Gay Marriages: Weddings of Mass Destruction?

It seems that the polls reflecting Democratic candidate John Kerry’s rise in popularity struck a nerve with some conservatives, and before you can say ”wag the dog,” we have a new orange level crisis here at home. Thank goodness for the Bush administration and conservative activists shaking their fists in the air to make us feel safe once again.

This time, it’s not the threat of terrorist bombings at home or far away dictators who may or may not possess weapons of mass destruction.

No, this time the greatest threat facing us seems to be gay couples who want to legitimize and legalize their loving commitments to one another. It is so much of a threat to the institution of marriage that numerous urgent issues requiring the attention of our lawmakers last week were brushed aside to address a constitutional amendment to ban gay marriage.

Fortunately for those who are concerned about bigotry being written into the constitution, the amendment banning gay marriage will not be voted on – at least not this year. The primarily Republican backed siege on the rights of gays won less than half the Senate. Six Republicans voted with Democrats, defeating the effort 50-48. Even Republican Sen. John McCain stated that ”this amendment will never be adopted until more Americans feel as strongly as they do,” ”they” being the operative word.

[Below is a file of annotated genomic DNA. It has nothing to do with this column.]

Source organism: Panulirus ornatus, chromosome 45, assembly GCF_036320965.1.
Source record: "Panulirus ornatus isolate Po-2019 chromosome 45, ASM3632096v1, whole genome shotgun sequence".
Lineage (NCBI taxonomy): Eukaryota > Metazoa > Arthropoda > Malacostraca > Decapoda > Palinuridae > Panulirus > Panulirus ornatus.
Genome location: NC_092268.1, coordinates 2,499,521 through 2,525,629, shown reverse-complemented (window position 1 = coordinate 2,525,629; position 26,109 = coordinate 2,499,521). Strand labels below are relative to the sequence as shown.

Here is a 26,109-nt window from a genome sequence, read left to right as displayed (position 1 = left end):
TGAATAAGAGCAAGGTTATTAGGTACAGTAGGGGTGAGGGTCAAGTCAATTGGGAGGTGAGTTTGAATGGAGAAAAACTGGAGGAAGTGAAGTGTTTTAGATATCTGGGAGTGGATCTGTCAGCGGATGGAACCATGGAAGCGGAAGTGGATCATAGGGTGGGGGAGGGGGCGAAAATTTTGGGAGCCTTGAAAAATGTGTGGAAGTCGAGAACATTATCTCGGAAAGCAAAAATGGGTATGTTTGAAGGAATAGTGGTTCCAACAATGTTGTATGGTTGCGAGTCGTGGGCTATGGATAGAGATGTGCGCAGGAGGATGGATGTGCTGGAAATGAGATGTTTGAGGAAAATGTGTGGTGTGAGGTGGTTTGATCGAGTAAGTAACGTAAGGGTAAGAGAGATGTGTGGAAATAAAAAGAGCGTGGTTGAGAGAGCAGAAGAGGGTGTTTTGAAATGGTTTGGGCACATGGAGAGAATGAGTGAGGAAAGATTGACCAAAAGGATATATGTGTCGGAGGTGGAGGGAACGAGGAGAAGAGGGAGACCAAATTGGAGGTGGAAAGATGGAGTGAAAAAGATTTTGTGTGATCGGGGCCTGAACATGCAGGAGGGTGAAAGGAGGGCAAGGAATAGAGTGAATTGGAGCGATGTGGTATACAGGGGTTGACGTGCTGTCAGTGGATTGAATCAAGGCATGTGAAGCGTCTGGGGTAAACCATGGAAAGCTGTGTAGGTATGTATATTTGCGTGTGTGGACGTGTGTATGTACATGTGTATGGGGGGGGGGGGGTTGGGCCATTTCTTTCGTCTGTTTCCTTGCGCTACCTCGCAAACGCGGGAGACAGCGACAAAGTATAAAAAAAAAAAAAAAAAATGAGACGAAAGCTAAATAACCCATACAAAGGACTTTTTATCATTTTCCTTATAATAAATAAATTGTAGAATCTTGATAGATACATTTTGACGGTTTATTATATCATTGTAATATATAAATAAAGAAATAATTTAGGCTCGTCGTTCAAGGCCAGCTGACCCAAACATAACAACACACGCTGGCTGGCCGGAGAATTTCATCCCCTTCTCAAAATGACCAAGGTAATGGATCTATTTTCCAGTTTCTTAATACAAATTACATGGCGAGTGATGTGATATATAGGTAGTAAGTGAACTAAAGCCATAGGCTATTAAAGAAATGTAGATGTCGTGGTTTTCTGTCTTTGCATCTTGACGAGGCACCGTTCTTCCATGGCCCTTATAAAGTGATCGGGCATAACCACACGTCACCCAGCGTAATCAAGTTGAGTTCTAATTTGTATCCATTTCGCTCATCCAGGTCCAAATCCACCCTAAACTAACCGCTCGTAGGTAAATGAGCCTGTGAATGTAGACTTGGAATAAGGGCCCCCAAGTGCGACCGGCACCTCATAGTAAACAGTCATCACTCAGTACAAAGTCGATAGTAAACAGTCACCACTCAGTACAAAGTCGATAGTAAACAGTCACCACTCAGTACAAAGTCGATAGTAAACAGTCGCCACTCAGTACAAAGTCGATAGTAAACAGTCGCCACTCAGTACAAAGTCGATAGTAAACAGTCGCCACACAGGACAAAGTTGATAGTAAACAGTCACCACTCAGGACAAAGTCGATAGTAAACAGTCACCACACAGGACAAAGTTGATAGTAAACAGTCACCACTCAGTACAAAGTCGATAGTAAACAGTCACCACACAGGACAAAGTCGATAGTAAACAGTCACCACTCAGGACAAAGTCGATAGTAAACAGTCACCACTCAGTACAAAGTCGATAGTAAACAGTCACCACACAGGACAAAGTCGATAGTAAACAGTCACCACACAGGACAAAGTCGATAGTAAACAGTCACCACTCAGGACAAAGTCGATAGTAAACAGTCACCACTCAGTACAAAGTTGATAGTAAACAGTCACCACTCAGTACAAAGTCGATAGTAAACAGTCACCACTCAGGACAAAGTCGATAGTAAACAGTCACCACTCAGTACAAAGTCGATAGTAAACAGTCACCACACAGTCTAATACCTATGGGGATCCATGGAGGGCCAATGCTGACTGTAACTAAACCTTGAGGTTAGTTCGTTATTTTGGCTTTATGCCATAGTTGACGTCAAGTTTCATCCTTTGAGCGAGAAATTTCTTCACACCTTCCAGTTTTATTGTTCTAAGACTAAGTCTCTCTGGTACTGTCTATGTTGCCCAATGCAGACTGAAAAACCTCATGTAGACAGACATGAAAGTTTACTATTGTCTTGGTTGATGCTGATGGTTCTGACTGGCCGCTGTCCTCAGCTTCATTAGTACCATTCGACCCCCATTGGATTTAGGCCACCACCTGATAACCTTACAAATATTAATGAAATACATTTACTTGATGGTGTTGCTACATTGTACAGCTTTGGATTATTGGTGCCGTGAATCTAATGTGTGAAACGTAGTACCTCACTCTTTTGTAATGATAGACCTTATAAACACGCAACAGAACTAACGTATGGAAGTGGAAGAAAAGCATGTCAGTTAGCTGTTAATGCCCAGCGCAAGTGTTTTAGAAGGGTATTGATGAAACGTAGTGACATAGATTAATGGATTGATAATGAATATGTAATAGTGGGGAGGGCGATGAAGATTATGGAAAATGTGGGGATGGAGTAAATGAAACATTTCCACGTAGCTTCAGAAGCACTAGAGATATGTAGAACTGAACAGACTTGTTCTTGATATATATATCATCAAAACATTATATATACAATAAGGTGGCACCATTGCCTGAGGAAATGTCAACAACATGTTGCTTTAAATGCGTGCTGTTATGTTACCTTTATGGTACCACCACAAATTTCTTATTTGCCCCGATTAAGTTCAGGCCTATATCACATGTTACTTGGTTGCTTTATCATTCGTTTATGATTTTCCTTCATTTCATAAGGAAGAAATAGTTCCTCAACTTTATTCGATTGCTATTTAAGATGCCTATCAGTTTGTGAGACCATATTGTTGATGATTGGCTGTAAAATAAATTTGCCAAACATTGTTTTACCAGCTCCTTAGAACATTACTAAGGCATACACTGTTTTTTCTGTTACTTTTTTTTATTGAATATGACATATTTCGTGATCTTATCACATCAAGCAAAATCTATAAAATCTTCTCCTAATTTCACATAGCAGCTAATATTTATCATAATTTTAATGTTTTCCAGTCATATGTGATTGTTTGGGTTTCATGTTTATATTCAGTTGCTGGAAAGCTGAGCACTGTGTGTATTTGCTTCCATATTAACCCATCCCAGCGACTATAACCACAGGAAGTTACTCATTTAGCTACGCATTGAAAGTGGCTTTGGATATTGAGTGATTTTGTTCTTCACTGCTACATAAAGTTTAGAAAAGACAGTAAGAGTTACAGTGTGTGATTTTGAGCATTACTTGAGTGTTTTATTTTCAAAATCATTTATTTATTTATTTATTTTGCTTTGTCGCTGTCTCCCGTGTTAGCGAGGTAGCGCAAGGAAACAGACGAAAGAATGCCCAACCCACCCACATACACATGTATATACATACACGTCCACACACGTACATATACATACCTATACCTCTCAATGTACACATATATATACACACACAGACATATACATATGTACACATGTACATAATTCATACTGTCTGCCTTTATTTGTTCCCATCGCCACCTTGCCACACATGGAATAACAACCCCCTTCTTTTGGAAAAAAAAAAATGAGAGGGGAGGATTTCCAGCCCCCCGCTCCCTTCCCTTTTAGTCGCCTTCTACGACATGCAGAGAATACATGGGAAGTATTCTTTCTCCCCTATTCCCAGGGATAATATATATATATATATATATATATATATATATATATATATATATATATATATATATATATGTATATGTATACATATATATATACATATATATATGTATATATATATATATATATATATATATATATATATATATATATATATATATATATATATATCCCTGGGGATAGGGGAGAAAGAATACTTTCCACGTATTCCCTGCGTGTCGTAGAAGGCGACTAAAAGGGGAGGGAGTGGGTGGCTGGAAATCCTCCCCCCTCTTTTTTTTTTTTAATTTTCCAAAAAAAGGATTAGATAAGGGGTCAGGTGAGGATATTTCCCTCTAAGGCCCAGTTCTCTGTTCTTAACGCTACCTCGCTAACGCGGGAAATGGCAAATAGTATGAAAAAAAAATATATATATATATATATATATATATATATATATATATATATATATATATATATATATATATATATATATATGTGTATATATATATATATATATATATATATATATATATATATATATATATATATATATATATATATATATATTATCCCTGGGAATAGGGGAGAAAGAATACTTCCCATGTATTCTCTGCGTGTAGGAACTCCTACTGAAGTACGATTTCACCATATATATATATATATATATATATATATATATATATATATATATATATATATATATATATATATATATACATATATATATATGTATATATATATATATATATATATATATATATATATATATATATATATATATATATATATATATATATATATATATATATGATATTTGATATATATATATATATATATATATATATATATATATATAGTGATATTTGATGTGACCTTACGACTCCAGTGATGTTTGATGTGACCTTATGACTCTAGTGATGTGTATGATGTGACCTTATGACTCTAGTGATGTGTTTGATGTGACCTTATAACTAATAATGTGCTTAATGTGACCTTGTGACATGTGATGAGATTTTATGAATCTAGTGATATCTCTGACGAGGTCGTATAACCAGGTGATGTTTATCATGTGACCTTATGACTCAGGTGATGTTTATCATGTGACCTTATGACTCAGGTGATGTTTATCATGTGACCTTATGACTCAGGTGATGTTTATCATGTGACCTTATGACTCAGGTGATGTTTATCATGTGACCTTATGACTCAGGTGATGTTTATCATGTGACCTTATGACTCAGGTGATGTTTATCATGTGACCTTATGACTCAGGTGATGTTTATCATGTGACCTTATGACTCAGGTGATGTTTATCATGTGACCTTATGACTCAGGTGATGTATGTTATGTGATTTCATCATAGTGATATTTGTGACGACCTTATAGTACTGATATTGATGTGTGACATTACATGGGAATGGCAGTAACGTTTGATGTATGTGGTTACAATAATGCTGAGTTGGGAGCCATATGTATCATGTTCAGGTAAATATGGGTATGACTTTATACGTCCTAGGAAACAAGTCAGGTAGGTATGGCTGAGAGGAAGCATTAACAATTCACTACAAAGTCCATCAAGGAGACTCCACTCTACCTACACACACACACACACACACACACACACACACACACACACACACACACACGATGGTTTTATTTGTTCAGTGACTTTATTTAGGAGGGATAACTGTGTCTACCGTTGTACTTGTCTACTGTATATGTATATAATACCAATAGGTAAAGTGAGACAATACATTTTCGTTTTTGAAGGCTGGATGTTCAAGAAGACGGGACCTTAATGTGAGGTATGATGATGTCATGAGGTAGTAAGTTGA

John McCain is right. Current polls indicate that Americans are actually less homophobic than conservatives were counting on and more concerned about bringing home troops from a war that is unnecessary and unjust. For most people, a flailing economy and rising unemployment seem to take precedence over the war on homosexuals.

What I find interesting about the rhetoric being spewed forth by politicians and conservative activists – not to mention local columnists – is the vehemence of it. The intense fear and boiling blood that arises at the notion of same sex-couples legitimizing their commitment before the state is palpable.

Why so impassioned? Are these same people really convinced that same-sex marriages are more threatening to American family values than body bags being shipped from Iraq?

What about the suffering by men and women in the military returning with amputated limbs and the emotional scars of violence and war? Aren’t their wounds far more threatening to ”American family values” than a same-sex couple who swears to love, honor and obey?

In trying to understand the orange homophobic alert, I spoke with a professor of psychology at TSU, Jill Hill, about how and why people feel intensely angry and threatened by a particular behavior or lifestyle – even if it ultimately doesn’t affect them. She explained that when people are threatened or insecure, there are several classic Freudian defense mechanisms such as projection, repression and overreaction used to deflect attention away from the real issues troubling them.

Is there a correlation between the level of terror and indignation these men – and the voices we hear are mostly men – express about gay marriages and their own repressed desires? Are all of these frightened heterosexuals afraid of being converted or leaving their marriages?